A few moments ago, shortly after President Obama took the oath of office, a switch was flipped and a new website for the Whitehouse was unveiled. Since the 90’s there have been more than a handful of upgrades, updates, and redesigns to the President’s website but this new site is a vast improvement over the others. Not due to the wonderful design or the fact that each page validates, those improvements are nice but they are small and mostly unseen merits compared to the bigger improvements to the space.
Macon Phillips (former online strategist for Blue State Digital—the folks behind the Obama ’08 campaign Internet endeavors), the Director of New Media for the White House says there are three priorities for the new website: Communication, transparency, and participation. The first two have, in some fashion, been a part of Whitehouse.gov for a number of years. It’s the third initiative that should raise a few eyebrows.
President Obama started his career as a community organizer on the South Side of Chicago, where he saw firsthand what people can do when they come together for a common cause. Citizen participation will be a priority for the Administration, and the internet will play an important role in that. One significant addition to WhiteHouse.gov reflects a campaign promise from the President: we will publish all non-emergency legislation to the website for five days, and allow the public to review and comment before the President signs it.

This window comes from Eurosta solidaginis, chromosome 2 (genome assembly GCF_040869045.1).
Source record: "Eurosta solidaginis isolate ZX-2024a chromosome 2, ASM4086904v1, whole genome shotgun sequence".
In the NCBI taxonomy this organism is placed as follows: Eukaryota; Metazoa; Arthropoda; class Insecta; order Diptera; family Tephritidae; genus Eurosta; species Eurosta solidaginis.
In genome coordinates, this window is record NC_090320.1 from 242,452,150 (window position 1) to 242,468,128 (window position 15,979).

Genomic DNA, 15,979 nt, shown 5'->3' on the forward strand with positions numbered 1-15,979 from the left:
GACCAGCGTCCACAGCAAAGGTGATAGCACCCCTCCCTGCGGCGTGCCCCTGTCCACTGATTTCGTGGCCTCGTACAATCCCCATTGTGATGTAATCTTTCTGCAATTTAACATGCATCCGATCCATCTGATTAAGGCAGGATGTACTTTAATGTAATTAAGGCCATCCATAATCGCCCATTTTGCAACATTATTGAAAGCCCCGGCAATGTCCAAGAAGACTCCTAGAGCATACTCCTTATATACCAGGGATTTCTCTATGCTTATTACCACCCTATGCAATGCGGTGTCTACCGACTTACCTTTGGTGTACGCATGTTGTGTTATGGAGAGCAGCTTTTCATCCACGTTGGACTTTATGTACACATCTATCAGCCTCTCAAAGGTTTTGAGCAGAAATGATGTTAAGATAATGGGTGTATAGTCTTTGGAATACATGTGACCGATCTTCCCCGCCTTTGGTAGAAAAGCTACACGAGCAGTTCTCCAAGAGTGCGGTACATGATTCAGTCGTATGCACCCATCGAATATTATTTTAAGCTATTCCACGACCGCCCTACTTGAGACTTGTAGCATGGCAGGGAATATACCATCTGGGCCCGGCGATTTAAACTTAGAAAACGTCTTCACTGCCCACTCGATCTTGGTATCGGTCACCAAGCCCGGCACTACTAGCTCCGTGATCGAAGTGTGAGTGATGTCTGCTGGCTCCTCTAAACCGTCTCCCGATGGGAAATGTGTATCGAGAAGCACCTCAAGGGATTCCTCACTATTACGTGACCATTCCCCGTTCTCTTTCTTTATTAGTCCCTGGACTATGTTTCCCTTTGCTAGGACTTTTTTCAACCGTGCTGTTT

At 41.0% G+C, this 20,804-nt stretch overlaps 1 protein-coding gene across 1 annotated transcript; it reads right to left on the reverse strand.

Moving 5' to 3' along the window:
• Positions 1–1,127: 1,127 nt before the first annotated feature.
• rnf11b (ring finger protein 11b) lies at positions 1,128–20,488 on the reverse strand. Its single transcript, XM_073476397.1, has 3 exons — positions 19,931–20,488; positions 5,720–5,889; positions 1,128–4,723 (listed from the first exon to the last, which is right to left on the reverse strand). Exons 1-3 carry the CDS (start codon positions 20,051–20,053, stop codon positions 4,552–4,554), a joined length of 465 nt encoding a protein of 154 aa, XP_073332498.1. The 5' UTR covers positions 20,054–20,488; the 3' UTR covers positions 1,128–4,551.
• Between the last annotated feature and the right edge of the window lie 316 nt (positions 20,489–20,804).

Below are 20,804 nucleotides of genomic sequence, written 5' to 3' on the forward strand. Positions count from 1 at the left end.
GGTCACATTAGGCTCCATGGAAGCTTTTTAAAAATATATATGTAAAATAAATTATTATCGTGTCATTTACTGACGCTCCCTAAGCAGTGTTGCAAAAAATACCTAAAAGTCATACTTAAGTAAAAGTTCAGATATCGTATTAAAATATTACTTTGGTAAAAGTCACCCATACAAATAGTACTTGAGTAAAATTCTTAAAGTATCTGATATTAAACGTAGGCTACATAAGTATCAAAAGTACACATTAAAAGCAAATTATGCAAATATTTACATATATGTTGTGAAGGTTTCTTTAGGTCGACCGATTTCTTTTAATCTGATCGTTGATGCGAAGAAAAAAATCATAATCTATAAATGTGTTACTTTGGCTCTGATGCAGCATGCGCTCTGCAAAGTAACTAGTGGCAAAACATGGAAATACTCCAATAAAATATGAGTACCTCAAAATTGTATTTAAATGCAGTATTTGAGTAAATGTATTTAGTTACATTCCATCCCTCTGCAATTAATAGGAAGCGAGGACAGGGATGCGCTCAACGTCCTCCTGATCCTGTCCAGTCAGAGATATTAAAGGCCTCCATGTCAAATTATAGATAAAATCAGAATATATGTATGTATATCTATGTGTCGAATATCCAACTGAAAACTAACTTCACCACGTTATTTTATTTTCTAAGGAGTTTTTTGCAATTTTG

I’m going to assume this means more than just turning on the ability to post comments and I look forward to seeing how this idea executed, maintained, and used by the President’s office. I hope there will be a time when we’ll get a chance to look behind the curtain and see how responses are collected, parsed, turned into reports, and how that information is used in the President’s decision making process.
Meanwhile, anyone who is looking to succeed using the Internet as a main channel for talking to clients, customers, and constituents should follow closely the work Macon and his team are doing. The model they are following is one that can certainly be used beyond government work.